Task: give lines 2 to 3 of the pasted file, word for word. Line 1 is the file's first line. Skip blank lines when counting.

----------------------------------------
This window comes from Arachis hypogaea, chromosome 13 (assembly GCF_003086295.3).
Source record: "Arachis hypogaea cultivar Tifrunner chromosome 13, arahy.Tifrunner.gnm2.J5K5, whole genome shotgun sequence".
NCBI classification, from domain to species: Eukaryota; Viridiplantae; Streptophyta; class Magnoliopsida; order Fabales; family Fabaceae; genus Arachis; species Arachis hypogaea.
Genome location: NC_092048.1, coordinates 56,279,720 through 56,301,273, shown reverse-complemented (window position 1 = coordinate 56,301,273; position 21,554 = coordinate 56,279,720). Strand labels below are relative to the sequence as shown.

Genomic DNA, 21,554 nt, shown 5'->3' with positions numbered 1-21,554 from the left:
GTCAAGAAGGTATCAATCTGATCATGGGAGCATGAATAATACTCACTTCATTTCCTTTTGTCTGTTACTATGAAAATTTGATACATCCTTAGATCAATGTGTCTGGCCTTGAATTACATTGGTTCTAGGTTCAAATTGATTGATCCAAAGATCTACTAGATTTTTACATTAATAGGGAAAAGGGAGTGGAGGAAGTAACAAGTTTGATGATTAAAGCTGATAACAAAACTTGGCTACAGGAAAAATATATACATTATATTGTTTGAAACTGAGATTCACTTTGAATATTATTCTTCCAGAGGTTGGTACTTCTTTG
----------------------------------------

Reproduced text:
Source record: "Arachis hypogaea cultivar Tifrunner chromosome 13, arahy.Tifrunner.gnm2.J5K5, whole genome shotgun sequence".
NCBI classification, from domain to species: Eukaryota; Viridiplantae; Streptophyta; class Magnoliopsida; order Fabales; family Fabaceae; genus Arachis; species Arachis hypogaea.